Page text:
Fedora17 KDE Desktop Widgets

Fedora 17, code-named Beefy Miracle, is the latest release of Fedora, a Linux distribution sponsored by Red Hat, Inc. Though the main edition uses the GNOME 3 desktop environment, the Fedora Project offer Spins that use other major desktop environments.

So aside from the main edition, there are Spins that use KDE, LXDE and Xfce. And besides the Spins for those desktop environments, there are special-purpose Spins, such as the Security, Games, Electronic-Lab, Design-suite, Scientific-KDE, SoaS and Robotics Spins.

For the main edition and for each Spin, there are installation images for 32- and 64-bit architectures. This article presents a review of the KDE Spin, using a 32-bit installation image on real hardware and in a virtual environment.

Like other distributions, Fedora’s boot menu gives you many options, one of which is Boot from local drive. The problem with that option is that it does not work. Attempting to boot the computer using that option invariable leads to an error message like this:
Booting from local disk…
FATAL: INT18: BOOT FAILURE

And I have been writing about this error since Fedora 15.
Fedora 17 Boot Hard Drive

Other than for a minor change, Anaconda, the Fedora system installer, is still the same that we saw in Fedora 16. LVM, the Linux Logical Volume Manager, is still the default disk partitioning scheme.
Fedora 17 Anaconda Partition Methods

And this image shows the partitions that Anaconda creates by default. Notice that unlike the Fedora 16 version, GPT (GUID Partition Table) is no longer the default. That is why you see the first partition (sda1) as a standard partition mounted at /boot. If it were using GPT, the first partition would have been a bios_grub partition of about 1 MB in size. Aside from that, Anaconda still has support for disk encryption (not the default) and boot loader password protection. New in Fedora 17, is support for file systems larger than 16 terabytes when using ext4, the default file system. A new installation of Fedora 17 KDE uses about 3.5 GB of disk space.
Fedora 17 Anaconda Partitions

Related Post:  How to dual-boot Fedora 14 and Windows 7

Fedora 17 KDE is powered by KDE 4.8.3. The default desktop, which uses the Kickoff menu, is shown below.
Fedora 17 KDE Kickoff Menu

Beefy Miracle was supposed to have shipped with many new and updated features for desktop and enterprise users. However, not all made it. For example, Firewalld, which was supposed to be the new firewall configuration utility, did not ship (more on this further down). One feature, among many, that did ship, is password quality checking, which addresses the needs of both desktop and enterprise users. It helps users and administrators set strong account passwords. The quality of passwords can be tweaked by modifying the pwquality.conf file in the /etc/security directory. So one thing you will notice when attempting to set a user account password, is that the message is no longer of plain-vanilla this-password-is-too-weak variety. Instead, depending on the password specified, you might get the type of message shown in this image. The defaults in pwquality.conf are good enough for most users, but the truly paranoid can modify that file as much as they want.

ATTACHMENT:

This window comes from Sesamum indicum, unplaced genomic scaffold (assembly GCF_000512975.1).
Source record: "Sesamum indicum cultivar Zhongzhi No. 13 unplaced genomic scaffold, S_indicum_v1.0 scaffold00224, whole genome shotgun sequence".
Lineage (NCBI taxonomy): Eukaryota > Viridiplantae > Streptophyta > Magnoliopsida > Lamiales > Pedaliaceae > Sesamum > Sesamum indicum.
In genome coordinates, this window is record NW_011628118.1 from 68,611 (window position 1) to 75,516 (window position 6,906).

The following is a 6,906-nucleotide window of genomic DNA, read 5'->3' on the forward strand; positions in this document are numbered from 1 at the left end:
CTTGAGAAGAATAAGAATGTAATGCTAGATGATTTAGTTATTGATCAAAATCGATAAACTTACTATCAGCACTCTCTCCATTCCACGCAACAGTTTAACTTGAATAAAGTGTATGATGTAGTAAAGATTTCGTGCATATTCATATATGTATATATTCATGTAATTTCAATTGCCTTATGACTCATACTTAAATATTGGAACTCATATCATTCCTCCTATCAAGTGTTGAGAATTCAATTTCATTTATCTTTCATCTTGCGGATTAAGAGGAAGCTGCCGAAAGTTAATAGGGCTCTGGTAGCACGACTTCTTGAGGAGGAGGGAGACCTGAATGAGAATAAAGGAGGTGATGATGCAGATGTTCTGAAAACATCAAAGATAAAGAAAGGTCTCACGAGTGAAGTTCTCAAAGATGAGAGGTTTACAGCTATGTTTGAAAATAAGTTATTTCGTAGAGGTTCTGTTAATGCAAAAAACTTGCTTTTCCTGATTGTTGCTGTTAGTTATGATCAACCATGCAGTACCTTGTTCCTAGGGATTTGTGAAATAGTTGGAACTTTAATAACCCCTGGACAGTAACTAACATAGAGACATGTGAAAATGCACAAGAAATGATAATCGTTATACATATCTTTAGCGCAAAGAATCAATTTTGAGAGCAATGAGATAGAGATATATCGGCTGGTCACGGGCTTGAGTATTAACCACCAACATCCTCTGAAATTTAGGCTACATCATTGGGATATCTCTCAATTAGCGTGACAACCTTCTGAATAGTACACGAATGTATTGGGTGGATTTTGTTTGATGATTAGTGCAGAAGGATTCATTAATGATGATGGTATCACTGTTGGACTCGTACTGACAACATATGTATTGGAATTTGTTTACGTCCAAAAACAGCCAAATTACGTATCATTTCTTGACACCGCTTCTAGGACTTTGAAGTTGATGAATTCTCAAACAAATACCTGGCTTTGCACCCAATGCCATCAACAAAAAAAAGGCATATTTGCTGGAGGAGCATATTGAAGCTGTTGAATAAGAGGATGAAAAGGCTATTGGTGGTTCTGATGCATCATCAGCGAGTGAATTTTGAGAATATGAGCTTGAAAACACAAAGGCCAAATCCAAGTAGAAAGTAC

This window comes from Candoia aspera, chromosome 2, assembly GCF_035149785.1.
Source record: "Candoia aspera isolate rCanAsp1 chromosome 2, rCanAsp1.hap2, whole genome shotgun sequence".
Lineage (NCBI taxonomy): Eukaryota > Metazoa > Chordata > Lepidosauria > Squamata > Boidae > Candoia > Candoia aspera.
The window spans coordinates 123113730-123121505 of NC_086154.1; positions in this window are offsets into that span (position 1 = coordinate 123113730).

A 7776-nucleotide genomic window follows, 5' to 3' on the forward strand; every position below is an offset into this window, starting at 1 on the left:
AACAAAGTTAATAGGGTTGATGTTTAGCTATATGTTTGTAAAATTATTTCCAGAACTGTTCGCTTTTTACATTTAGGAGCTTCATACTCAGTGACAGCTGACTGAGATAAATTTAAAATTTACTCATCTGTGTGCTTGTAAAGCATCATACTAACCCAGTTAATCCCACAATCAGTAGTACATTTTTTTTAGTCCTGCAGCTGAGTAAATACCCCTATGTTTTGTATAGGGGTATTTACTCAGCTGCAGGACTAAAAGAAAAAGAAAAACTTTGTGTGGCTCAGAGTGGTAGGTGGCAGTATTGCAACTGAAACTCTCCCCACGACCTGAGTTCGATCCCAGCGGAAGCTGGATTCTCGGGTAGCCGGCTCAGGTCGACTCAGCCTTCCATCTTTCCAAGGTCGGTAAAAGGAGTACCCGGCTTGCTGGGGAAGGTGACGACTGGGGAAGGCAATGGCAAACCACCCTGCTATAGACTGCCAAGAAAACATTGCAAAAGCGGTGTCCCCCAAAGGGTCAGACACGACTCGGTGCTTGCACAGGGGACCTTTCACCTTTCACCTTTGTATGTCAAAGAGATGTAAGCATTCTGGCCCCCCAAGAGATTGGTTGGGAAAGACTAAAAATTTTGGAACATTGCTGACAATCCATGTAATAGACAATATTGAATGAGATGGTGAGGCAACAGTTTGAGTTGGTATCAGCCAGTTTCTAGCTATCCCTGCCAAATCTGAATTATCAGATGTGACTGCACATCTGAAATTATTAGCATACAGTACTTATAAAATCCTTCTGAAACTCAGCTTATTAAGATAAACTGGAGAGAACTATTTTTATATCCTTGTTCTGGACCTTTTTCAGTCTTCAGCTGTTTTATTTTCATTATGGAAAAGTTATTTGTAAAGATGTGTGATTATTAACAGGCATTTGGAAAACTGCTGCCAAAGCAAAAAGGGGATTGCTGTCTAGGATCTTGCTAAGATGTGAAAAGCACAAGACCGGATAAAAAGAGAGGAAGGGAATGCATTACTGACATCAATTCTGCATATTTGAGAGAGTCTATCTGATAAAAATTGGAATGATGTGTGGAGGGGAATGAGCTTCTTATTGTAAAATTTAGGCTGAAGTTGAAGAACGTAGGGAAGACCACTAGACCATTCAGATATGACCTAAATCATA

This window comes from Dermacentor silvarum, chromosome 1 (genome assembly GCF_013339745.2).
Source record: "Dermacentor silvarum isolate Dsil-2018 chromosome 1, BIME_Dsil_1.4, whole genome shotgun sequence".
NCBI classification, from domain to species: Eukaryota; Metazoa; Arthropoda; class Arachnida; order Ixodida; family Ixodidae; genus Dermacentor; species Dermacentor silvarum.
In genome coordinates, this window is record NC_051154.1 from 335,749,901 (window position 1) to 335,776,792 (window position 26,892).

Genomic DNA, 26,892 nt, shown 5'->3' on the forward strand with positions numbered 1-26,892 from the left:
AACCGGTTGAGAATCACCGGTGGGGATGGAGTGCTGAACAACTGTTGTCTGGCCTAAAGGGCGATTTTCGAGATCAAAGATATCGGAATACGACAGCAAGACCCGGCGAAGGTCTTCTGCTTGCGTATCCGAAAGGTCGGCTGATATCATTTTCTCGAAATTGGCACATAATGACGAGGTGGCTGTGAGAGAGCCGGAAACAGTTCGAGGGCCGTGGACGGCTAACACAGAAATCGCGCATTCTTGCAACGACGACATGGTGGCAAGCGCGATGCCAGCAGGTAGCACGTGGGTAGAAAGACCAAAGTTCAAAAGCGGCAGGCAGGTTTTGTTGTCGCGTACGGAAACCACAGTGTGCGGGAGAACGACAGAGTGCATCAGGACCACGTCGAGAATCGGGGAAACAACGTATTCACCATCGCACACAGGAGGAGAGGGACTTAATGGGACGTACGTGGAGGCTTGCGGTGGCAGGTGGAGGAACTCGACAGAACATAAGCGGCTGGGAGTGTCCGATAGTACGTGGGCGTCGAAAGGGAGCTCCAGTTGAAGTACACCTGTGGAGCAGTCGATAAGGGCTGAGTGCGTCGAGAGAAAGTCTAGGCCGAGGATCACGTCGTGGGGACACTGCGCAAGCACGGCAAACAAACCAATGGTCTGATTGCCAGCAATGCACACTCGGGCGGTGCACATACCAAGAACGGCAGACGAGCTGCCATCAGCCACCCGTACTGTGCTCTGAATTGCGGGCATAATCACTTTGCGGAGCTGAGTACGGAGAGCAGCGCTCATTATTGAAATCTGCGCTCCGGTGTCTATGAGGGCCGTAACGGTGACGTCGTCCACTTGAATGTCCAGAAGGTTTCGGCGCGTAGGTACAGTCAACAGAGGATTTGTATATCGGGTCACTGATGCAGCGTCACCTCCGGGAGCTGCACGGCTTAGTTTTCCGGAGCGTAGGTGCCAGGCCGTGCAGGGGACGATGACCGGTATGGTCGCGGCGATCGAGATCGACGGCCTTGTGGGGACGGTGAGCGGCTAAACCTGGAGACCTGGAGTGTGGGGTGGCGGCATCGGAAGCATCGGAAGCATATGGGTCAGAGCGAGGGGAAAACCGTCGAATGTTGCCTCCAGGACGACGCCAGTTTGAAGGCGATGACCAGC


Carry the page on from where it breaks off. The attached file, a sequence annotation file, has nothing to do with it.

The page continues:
Fedora 17 Password Quality Checking

Every Fedora release tends to have more updated and new features than other distributions, but it still manages to require a lot more tweaking to get it to the user-friendly state. And that has more to do with the project’s philosophical stance on software licensing than on any other factor. So a default installation of Fedora 17 KDE has just enough software installed to get you started. Getting the system to the point where it can do what you need it to, that is, the user-friendly state, requires a lot of customizations, which means adding extra repositories and installing software you need from those repositories.

Related Post:  Dual-boot Fedora 15 and Ubuntu 11.04 with either side on an LVM partitioning scheme

To give you an idea of what you will need to add, here is a short list of essential applications that are not installed or available in the default repositories: Adobe Flash plugin, libdvdcss (needed to play encrypted video DVDs), audio libraries required to play mp3 files, etc.

For major applications, Konqueror, the native file and Web browser for KDE, is the only Web browser installed. Konqueror is a very powerful software, but as a Web browser, it sucks more than any other. The curious thing is that Firefox 13 is in the repository, but not installed. Given that Firefox is open source software, why is it not installed? For office productivity applications, Calligra 2.4.1, an office suite forked from KOffice, is the installed office suite in Fedora 17 KDE. If you are used to LibreOffice and OpenOffice, Calligra’s interface takes getting used, but it offers just about all or most of what you need in an office productivity suite.

For applications that you need to install or remove from the system, the graphical package manager that makes it easy is called Apper, a KDE interface for PackageKit. Compared to other graphical package managers like Linux Mint‘s Software Manager, Ubuntu‘s Software Center and Deepin Software Center, Apper looks neglected, even though the version installed in Fedora 17, Apper 0.7.2, was released in May (2012). But Apper works, and it tends to be fast, too. It is the interface that could use some modernization.
Fedora 17 Apper Software Manager

Out of the box, the system is configured to check for updates daily. This image shows a partial list of available updates on a test installation used for this review.
Fedora 17 Apper Software Manager Updates